Last August 9, law professors Amy Wax and Larry Alexander published an article, “Paying the Price for the Breakdown of the Country’s Bourgeois Culture,” in the Philadelphia Inquirer.
“Too few Americans are qualified for the jobs available. Male working-age labor-force participation is at Depression-era low. Opioid abuse is widespread. Homicidal violence plagues inner cities. Almost half of all children are born out of wedlock, and even more are raised by single mothers. Many college students lack basic skills, and high school students rank below those from two dozen other countries.”
To most folks, that’s a straightforward a list of some ills now affecting American society. In academe, it’s not politically correct and it may offend.
Next, they laid out a “cultural script” – a list of behavioral norms they claim were widely accepted in America between the end of World War II and the 1960s:
“Get married before you have children and strive to stay married for their sake. Get the education you need for gainful employment, work hard, and avoid idleness. Go the extra mile for your employer or client. Be a patriot, ready to serve the country. Be neighborly, civic-minded, and charitable. Avoid coarse language in public. Be respectful of authority. Eschew substance abuse and crime.”
To most folks (including Ron, who remembers the time), that’s a reasonable account. But to many in academe’s intellectual hothouse, it’s a serious offense. But what they said next apparently needed a trigger warning for half the faculty:
“The culture of the Plains Indians was designed for nomadic hunters, but it is not suited to a First World, 21st-century environment. Nor are the single-parent, antisocial habits prevalent among some working-class whites; the anti-‘acting white’ rap culture of inner-city blacks; the anti-assimilation ideas gaining ground among some Hispanic immigrants.”
For the record, Prof. Wax has a B.S. from Yale, M.D. from Harvard and J.D. from Columbia, three top-ten America universities. That is, she’s both a medical doctor and attorney. And she holds an endowed chair at the University of Pennsylvania Law School, also a top institution, where she has received major teaching awards. Plus high government service and major publishing, etc.
However, her pedigree did not spare her the wrath of many colleagues against her common sense.
She and Alexander (of the University of San Diego Law School) made the gaffe of saying that their norms of adult responsibility were, “a major contributor to the productivity, educational gains, and social coherence of that period.” They argued that the breakdown of that “bourgeois culture” in the last 50 years largely explains today’s social pathologies. And they advocated restoring that culture to improve things.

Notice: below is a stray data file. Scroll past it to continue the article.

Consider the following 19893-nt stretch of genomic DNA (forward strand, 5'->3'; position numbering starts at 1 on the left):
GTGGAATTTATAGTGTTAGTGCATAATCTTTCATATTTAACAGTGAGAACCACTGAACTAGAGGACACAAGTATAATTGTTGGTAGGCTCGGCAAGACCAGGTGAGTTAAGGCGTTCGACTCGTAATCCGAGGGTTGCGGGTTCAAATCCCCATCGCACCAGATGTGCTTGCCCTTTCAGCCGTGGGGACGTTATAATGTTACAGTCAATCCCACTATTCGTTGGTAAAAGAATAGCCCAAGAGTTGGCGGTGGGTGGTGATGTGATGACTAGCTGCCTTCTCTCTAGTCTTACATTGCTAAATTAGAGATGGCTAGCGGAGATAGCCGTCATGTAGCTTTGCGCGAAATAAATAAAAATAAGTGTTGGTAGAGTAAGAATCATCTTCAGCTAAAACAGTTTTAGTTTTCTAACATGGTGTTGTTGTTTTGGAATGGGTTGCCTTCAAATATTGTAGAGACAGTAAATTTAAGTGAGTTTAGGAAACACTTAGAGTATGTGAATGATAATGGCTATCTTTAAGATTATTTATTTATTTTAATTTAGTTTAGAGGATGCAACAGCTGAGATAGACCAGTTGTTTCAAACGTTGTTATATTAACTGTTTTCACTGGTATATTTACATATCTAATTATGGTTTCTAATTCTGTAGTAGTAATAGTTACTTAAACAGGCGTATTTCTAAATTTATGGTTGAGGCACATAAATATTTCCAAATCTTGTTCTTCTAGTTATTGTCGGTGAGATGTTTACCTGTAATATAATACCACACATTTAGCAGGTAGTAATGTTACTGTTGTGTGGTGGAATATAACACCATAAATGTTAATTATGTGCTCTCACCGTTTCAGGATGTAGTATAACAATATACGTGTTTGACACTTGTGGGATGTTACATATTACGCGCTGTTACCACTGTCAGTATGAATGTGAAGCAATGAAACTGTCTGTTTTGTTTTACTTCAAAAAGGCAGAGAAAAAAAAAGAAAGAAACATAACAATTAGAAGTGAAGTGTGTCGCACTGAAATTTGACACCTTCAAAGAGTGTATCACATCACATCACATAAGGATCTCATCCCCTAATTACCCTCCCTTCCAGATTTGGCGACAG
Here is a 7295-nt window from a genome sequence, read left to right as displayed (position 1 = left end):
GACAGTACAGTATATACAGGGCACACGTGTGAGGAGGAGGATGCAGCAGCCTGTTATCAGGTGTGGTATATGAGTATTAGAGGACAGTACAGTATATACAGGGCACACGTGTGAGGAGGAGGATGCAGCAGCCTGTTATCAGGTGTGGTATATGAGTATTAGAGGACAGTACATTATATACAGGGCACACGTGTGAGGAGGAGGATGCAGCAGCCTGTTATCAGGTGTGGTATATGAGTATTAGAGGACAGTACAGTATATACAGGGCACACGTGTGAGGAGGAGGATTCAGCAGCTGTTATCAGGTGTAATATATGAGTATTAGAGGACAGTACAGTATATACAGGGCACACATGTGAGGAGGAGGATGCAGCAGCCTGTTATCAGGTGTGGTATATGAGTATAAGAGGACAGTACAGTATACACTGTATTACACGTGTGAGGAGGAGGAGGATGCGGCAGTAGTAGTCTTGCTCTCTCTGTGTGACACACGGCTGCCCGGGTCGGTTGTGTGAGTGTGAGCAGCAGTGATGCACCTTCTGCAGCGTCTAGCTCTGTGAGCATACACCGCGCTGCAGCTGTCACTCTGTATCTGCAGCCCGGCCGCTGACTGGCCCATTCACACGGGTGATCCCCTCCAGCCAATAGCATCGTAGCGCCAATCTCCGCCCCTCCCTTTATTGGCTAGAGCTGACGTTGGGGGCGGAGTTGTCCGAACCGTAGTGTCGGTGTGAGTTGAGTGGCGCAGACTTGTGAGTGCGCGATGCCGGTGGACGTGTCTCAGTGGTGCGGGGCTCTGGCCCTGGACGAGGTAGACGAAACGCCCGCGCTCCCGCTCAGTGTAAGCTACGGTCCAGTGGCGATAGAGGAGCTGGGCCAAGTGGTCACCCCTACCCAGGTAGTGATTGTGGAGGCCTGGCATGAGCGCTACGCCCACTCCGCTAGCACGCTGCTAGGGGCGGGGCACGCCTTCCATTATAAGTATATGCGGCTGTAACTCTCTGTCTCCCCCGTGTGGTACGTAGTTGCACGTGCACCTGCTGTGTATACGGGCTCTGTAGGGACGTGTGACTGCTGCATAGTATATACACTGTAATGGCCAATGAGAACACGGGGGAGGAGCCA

In letters, statements and petitions, students and professors condemned their article as “racist, white supremacist, hate speech, heteropatriarchal [!], xenophobic, etc.,” she said in a speech at Hillsdale College. Some demanded she be exiled from the classroom and five law profs indicted them for praising the 1950s!
One snowflake professor said the article had ruined his summer, accusing her of “attacking and causing damage to the university, the students and the faculty.” A deputy dean said the open letter should make her “understand the hurt I had inflicted and the damage I had done … The message was clear: cease the heresy.” Another prof called the arguments about the superiority of cultures “code” for Nazism.
Her law school dean asked her to take a leave of absence.
What almost none of the responses did was address their arguments. An open letter signed by 33 of her colleagues simply rejected all her views and suggested students monitor her and report any “stereotyping and bias” they might perceive. They offered no reasoned argument, just labeling and bashing.
The primary response of academics to the article was a distillation of arguments of today’s PC progressives, statist liberals and other leftists. They proclaim their own virtue not by reasoned argument and evidence but instead by hate-driven, dishonest, ignorant attacks on people, seeking to shame them.
This has been the stock in trade of much of academe, media, entertainment and many Democrat politicians for a long time. It’s a major reason America has become so polarized, and it helped elect Donald Trump.
Ron Knecht is Nevada Controller and a former Nevada higher education Regent. James Smack is Deputy Controller.